“Former slave Frannie Langton is warned early in her service to her London employer, George Benham, that “a good servant must know her place, to be content in it.” Frannie readily admits that this has “always been my trouble. Never knowing my place or being content in it.”
Frannie, who is fiercely independent, immediately likable and stubbornly contrary to the expectations of her role in society, shares many such admissions while awaiting trial for the murder of Benham and his wife, Marguerite. What Frannie can’t account for is how she wound up covered in their blood and being charged with their murders. In an effort to make sense of it all, Frannie pens her life story from jail. What follows is a literary sojourn as Frannie explores her place in history through race, class and sexuality.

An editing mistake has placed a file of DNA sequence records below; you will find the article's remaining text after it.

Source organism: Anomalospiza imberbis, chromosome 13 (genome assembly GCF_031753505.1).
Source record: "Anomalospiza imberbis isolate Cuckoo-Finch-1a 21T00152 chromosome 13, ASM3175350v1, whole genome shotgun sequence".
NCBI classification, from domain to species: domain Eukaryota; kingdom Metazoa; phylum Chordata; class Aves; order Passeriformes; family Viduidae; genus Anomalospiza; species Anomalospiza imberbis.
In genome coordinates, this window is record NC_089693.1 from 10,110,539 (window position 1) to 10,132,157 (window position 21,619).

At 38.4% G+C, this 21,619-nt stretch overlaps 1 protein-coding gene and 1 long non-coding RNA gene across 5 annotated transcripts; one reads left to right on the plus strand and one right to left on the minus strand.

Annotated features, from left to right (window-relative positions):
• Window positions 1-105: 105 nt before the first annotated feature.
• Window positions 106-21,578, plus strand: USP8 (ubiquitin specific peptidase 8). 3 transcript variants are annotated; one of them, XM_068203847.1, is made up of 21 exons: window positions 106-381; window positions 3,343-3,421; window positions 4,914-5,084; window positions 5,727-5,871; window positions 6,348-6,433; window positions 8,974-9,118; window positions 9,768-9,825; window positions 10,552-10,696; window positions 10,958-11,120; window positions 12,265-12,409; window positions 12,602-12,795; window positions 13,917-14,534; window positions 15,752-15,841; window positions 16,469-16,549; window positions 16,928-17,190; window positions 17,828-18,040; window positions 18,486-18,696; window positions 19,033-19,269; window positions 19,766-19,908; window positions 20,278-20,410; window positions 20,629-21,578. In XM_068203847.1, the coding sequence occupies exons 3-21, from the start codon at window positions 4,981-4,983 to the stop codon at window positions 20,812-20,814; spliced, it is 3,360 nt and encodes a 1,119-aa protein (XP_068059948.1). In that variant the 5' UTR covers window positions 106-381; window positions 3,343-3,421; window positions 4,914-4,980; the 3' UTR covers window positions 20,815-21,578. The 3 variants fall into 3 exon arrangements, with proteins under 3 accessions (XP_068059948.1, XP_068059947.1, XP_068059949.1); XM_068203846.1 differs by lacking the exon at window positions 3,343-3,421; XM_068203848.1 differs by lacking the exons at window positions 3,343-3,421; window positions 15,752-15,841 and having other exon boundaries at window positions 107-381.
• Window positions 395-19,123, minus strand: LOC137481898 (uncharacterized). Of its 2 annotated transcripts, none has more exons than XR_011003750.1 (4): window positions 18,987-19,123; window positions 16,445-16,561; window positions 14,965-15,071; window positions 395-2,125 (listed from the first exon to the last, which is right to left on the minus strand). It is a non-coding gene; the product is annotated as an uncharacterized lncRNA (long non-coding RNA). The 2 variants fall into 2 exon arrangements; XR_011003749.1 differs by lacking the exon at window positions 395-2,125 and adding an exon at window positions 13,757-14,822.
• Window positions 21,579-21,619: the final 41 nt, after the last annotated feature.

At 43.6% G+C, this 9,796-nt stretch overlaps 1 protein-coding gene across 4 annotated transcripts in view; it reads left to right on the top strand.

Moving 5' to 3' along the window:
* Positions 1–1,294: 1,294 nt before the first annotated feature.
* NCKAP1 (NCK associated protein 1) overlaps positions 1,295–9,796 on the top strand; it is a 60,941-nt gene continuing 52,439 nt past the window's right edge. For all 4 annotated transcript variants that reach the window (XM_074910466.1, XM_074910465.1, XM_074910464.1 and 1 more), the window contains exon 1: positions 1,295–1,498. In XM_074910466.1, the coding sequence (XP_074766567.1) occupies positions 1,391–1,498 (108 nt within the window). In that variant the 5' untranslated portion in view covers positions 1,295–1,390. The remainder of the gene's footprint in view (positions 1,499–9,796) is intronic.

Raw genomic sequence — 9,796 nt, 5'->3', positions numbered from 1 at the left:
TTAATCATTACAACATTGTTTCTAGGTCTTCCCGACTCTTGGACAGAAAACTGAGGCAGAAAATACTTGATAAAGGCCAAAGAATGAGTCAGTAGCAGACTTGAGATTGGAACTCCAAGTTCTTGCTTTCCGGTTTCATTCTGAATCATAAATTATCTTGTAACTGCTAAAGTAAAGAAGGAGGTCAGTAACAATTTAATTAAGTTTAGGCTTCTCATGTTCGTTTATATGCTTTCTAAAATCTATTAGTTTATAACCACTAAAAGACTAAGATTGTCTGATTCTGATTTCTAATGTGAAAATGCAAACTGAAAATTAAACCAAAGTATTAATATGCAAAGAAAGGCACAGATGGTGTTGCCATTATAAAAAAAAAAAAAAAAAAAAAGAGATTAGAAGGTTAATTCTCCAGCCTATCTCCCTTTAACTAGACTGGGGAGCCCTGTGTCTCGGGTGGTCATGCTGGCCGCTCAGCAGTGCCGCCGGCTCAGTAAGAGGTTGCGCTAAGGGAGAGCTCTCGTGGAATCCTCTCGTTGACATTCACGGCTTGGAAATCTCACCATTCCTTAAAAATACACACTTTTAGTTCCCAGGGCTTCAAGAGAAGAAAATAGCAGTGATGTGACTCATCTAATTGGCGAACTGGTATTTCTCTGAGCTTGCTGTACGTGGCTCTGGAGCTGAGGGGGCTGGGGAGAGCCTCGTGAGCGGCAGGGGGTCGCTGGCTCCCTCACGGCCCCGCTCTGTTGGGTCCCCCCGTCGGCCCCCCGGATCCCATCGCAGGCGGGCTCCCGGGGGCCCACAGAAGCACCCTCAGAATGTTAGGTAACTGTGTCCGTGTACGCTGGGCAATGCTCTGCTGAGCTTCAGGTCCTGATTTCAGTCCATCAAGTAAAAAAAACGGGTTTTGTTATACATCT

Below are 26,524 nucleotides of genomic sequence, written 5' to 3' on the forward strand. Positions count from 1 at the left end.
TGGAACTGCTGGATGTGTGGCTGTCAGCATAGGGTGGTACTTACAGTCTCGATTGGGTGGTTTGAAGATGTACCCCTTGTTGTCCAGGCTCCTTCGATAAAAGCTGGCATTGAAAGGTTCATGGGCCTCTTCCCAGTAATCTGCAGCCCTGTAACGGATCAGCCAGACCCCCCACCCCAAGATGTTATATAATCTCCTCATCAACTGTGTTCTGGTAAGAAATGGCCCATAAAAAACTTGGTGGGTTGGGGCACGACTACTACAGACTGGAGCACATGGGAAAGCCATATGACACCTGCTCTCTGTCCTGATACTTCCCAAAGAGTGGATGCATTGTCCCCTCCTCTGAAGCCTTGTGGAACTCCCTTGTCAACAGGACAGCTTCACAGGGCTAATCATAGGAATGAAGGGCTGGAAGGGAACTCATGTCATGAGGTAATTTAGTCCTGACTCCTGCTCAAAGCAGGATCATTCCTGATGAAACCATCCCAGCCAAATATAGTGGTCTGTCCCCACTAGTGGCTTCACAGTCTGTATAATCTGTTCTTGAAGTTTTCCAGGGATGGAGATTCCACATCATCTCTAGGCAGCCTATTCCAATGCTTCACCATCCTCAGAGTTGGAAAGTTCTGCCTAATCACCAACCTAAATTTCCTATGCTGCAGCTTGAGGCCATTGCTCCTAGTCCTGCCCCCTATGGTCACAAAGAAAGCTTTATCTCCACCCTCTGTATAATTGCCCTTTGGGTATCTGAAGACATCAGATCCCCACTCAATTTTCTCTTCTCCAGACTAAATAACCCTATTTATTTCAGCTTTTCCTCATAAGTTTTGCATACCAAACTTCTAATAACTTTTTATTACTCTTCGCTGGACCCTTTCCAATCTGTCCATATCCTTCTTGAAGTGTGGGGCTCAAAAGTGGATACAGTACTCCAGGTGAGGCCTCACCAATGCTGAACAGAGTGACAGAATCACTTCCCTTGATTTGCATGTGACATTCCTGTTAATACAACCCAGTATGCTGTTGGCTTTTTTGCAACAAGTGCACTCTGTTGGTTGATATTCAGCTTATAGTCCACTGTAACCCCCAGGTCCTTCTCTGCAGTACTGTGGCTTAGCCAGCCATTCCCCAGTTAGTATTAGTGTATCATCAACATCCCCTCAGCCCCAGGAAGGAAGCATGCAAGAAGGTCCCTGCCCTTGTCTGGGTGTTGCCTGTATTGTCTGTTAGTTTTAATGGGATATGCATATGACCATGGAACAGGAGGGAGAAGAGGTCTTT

Set in the early 1800s, The Confessions of Frannie Langton begins with Frannie’s life as a slave on a Jamaican plantation and her education in reading and writing. From there, she recounts how she attained her “freedom” when her master took her to London, where he “gifted” her to the Benhams, and how she eventually began a love affair with Marguerite. The story casually meanders through Frannie’s narrative in a mostly linear fashion but is interspersed with snippets from the trial in progress, including damning testimony and fiery newspaper accounts, making certain that readers don’t forget what’s at stake.”